Half-Life: Google Translate Edition is full of wonderful gibberish

(Image credit: Valve/SausageEggs)

Google Translate is the greatest poet of our age, capable of turning the most mundane sentences into evocative prose. At least once you've run the text through different languages a few times before translating it back into English. That's what modder SausageEggs did for all the dialogue and text in Half-Life. The result is magical. 

Pretty much everything has been warped by Google. Warning signs, dialogue and and even the UI now displays very confusing gibberish. For the dialogue, SausageEggs re-recorded the audio with some help, so security guards and scientists will now happily spout complete nonsense at you. 

The dodgy translations still retain some of their original meaning, so dialogue can start off making sense before it veers into the surreal, like this gem from the security guard at reception.

"They were having problems in the exam room, but it feels like I am taking a shower."

We've all been there. Other security guards offer important advice. 

"Well, hi! Eat your polio from space," one wise science cop reminds Gordon. Speaking of Big Gordo, he's called Cicero in this edition. Cicero is, of course, Latin for Gordon.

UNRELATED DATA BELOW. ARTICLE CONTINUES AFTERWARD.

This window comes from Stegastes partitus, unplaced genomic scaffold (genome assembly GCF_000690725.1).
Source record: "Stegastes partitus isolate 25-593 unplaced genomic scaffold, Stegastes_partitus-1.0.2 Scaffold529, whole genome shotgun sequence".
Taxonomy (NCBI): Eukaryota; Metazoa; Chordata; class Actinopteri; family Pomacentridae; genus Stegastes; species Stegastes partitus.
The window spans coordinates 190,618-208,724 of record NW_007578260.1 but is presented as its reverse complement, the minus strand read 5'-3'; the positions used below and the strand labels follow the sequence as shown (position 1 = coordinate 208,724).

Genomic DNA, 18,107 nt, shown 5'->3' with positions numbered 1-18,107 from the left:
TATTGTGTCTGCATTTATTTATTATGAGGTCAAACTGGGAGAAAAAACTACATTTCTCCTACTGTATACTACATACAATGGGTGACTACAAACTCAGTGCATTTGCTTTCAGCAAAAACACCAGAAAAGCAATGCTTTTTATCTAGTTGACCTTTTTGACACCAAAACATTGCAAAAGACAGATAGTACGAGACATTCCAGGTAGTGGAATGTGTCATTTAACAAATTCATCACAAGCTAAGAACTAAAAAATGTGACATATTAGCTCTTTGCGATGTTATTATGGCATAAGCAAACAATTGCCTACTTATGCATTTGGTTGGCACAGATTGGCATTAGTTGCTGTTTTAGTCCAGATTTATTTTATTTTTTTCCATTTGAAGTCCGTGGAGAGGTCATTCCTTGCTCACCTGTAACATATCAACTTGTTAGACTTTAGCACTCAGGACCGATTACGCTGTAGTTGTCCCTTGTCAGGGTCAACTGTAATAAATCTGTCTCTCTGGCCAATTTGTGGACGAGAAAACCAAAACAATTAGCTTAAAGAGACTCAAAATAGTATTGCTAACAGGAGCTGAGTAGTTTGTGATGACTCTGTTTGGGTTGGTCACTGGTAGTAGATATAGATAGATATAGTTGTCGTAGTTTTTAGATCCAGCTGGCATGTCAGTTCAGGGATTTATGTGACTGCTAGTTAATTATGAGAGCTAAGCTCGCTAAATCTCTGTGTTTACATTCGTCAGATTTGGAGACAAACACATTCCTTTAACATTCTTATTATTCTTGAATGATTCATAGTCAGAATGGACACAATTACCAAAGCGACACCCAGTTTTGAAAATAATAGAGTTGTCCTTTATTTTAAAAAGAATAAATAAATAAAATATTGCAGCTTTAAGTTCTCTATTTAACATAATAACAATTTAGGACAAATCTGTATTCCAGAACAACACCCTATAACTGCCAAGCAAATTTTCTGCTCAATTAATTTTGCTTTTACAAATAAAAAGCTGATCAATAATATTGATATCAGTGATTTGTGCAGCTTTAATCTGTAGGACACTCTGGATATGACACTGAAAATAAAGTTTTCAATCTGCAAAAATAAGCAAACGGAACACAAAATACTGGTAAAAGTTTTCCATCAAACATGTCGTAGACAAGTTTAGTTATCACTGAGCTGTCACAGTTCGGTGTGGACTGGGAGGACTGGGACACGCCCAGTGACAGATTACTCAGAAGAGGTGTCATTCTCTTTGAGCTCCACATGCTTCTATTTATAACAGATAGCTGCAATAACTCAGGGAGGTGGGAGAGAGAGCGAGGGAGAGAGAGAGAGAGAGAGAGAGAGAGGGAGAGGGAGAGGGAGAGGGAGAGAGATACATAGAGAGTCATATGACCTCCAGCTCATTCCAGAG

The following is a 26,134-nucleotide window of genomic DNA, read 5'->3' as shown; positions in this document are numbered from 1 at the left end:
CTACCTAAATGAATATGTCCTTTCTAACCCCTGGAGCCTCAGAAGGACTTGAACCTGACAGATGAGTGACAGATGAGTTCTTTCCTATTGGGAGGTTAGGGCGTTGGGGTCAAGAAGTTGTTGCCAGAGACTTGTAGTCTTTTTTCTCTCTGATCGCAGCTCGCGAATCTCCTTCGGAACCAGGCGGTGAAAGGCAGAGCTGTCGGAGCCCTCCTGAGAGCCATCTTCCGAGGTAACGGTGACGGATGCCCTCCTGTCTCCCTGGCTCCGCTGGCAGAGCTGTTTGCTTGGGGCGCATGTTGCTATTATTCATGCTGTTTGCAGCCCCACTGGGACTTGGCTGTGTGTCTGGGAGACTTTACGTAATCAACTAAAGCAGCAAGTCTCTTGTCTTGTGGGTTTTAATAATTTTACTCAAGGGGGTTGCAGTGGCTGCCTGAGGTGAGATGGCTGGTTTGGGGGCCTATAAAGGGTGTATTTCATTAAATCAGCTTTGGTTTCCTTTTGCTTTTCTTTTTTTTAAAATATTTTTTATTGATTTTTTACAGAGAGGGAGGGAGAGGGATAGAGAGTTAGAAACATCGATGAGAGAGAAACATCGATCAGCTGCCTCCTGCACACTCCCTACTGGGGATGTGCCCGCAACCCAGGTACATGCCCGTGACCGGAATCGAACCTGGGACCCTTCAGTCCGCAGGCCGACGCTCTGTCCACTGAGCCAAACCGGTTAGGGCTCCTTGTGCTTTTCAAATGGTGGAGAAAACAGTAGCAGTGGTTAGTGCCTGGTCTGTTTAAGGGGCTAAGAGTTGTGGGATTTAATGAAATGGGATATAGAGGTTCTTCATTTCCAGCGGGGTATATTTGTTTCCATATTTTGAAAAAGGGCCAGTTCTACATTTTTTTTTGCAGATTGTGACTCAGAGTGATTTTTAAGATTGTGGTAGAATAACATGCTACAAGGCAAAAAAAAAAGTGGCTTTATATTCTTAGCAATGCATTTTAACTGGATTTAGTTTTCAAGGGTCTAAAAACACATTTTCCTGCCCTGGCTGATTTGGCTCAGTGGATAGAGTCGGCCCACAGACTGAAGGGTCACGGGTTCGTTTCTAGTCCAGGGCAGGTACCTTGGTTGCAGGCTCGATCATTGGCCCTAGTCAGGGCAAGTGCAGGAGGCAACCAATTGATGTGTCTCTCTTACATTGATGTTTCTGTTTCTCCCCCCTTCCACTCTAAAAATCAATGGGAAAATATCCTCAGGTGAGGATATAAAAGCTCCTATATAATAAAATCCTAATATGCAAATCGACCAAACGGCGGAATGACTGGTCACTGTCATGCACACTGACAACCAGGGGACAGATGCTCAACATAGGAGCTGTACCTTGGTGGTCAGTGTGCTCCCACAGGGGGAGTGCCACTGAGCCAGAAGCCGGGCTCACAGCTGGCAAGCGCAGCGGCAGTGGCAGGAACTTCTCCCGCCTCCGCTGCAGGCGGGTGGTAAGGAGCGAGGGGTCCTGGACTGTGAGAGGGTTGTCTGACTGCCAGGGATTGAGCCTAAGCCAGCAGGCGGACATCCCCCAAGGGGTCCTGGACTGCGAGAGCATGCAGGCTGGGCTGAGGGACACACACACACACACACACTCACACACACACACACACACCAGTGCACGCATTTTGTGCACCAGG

SausageEggs was inspired by Fatguy703's Book of Mario series, which uses Google Translate to make the Paper Mario games a wee bit weirder. You can see the result of that on his YouTube channel.

Cheers, RPS.

Fraser Brown
Online Editor

Fraser is the UK online editor and has actually met The Internet in person. With over a decade of experience, he's been around the block a few times, serving as a freelancer, news editor and prolific reviewer. Strategy games have been a 30-year-long obsession, from tiny RTSs to sprawling political sims, and he never turns down the chance to rave about Total War or Crusader Kings. He's also been known to set up shop in the latest MMO and likes to wind down with an endlessly deep, systemic RPG. These days, when he's not editing, he can usually be found writing features that are 1,000 words too long or talking about his dog.